‘Kevin. Look at me,’ Dan insisted. Kevin turned. ‘What is it? Tell me what’s going on down there?
‘No!’ Kevin yelled. Then he leapt out of his seat and stormed off the bridge.
‘What the hell is the matter with him?’ Richard asked. He was also shocked at the vehemence of Kevin’s reaction.
‘Sam, help us out here,’ Dan asked, still staring down the passage after Kevin.
‘I am searching my data banks now, captain. Unfortunately there are few details. Crucifixion was a common form of execution around this period. Hold on. One person is singled out. His name was Yashua. He was the religious teacher Kevin mentioned. A religion called Christianity was founded based on his teachings. It grew to become one of the largest religions on earth. Its followers believe he was either the Son of God or God incarnate. But what is of significance to us is that records show he was put to death in the year A.D.30 approximately. If this is that same man then we have a time frame to work with.’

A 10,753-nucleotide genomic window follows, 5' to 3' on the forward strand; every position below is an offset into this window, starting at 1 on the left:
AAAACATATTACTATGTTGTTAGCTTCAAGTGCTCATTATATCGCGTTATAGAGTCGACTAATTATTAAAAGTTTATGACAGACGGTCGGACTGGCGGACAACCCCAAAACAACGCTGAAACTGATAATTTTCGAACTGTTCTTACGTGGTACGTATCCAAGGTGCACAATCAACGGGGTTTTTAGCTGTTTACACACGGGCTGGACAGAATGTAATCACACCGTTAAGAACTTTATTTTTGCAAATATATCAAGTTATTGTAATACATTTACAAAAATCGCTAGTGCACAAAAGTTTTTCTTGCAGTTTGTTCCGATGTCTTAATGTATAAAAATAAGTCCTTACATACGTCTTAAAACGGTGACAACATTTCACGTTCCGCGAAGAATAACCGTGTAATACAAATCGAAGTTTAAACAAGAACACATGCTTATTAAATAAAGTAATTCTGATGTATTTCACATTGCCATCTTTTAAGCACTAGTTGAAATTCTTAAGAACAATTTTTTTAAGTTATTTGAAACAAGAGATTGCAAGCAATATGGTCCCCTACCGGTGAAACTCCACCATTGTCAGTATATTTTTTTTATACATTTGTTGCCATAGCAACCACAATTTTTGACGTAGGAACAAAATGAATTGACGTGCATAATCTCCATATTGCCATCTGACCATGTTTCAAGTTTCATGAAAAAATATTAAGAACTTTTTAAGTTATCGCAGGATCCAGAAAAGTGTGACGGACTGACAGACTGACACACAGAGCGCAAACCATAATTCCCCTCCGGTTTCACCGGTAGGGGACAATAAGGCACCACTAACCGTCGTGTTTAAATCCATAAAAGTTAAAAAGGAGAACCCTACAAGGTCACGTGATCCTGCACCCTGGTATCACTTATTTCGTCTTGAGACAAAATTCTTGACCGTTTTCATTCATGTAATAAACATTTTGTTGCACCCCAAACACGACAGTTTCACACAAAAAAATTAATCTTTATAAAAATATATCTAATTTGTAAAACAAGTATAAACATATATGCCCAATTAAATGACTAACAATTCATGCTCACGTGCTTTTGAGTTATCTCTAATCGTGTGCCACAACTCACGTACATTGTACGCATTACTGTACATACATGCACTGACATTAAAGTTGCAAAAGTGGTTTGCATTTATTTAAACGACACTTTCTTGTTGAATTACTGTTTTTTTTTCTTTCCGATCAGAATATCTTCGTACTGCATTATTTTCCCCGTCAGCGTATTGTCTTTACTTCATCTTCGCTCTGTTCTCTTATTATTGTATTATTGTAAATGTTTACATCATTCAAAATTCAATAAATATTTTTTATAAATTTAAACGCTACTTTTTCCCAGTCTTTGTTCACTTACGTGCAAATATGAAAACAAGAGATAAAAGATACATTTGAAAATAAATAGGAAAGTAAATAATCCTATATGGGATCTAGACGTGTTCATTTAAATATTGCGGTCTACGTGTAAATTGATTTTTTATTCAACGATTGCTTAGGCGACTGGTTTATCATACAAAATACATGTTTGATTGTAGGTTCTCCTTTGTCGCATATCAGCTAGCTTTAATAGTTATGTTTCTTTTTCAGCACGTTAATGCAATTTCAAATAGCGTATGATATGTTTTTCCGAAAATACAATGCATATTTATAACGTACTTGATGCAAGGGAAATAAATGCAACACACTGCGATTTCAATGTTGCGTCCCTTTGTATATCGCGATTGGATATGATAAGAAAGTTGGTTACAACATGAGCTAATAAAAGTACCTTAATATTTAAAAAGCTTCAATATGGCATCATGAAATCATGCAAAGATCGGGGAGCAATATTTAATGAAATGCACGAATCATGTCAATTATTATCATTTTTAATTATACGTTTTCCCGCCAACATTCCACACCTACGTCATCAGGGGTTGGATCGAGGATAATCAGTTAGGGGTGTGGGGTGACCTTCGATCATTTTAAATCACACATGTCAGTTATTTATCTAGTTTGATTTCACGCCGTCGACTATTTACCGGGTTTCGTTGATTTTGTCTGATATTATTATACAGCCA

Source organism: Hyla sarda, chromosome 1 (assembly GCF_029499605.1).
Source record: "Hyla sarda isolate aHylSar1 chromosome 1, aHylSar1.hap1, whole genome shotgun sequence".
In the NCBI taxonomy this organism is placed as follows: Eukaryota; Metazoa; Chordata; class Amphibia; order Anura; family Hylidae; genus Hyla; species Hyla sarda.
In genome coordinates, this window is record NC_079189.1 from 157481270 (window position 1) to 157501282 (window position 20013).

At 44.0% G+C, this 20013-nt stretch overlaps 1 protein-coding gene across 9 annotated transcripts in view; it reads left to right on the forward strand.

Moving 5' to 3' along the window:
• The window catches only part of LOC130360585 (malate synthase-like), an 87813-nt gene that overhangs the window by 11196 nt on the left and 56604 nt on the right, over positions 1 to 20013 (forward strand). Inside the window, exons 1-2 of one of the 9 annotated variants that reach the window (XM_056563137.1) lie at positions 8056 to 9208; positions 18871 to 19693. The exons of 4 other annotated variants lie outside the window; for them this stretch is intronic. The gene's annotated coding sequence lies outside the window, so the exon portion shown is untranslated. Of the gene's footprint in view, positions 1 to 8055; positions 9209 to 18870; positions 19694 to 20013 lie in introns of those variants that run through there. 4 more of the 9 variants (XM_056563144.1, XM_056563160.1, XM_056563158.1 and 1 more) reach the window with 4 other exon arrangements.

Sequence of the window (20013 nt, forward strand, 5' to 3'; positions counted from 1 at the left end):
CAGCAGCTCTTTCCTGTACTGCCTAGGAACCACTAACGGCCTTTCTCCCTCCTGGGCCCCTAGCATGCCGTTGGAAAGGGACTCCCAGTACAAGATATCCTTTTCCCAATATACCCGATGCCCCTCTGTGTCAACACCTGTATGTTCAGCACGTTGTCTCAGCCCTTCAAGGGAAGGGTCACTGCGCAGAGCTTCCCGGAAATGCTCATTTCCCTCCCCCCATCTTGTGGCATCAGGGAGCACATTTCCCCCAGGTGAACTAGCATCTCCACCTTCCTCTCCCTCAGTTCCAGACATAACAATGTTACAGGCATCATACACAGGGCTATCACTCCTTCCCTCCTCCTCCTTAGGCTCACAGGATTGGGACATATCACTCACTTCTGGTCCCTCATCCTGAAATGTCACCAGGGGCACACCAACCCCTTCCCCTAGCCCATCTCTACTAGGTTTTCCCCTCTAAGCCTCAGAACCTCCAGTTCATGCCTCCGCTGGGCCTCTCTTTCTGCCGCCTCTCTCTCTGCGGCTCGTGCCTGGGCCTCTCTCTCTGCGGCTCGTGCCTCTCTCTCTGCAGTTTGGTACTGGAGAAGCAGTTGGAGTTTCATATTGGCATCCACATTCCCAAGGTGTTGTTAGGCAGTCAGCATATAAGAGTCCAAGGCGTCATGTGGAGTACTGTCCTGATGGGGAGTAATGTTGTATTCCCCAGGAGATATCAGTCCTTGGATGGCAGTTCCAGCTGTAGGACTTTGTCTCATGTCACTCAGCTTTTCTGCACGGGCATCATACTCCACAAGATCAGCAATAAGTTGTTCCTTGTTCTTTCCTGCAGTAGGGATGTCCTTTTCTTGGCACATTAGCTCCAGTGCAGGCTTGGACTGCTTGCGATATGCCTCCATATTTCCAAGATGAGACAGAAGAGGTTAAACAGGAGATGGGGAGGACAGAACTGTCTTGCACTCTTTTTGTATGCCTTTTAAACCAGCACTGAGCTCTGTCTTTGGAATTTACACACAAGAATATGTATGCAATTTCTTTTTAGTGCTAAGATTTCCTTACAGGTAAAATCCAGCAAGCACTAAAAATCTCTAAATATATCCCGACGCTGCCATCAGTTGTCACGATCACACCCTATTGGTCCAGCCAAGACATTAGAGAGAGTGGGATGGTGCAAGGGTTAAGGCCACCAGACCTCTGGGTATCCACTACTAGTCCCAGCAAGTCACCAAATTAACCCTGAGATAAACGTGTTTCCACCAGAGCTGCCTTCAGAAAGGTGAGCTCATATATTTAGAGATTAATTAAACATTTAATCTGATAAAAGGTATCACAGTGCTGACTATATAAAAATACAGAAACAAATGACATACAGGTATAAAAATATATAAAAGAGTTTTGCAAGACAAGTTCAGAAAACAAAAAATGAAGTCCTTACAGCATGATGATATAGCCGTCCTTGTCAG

‘Okay. Let’s assume for the moment that this is the same man. Are you able to begin a preliminary reconfiguration of the drive system?’
‘Yes, captain. I believe I can.’
‘Then start, please. In the meantime we will keep an eye on what’s happening below us. If this pans out we could be home sooner than we thought.’
They turned back to the gruesome scene that was about reach its climax on a desolate looking hill outside the city.
Once the three prisoners and their escort had reached the execution site, a cordon was formed to prevent the volatile crowd, which seemed divided equally between sympathisers and detractors, from interfering. The guards stripped the three men down to their loincloths, manhandling them to the ground. The wooden crossbeams they had carried from the city were placed underneath their shoulder blades.
‘So this is the King of the Jews,’ one of the legionnaires announced. ‘Don’t look much like a fucking king now, does he?’
His cruel jibe drew howls of more derisive laughter from some members of the crowd.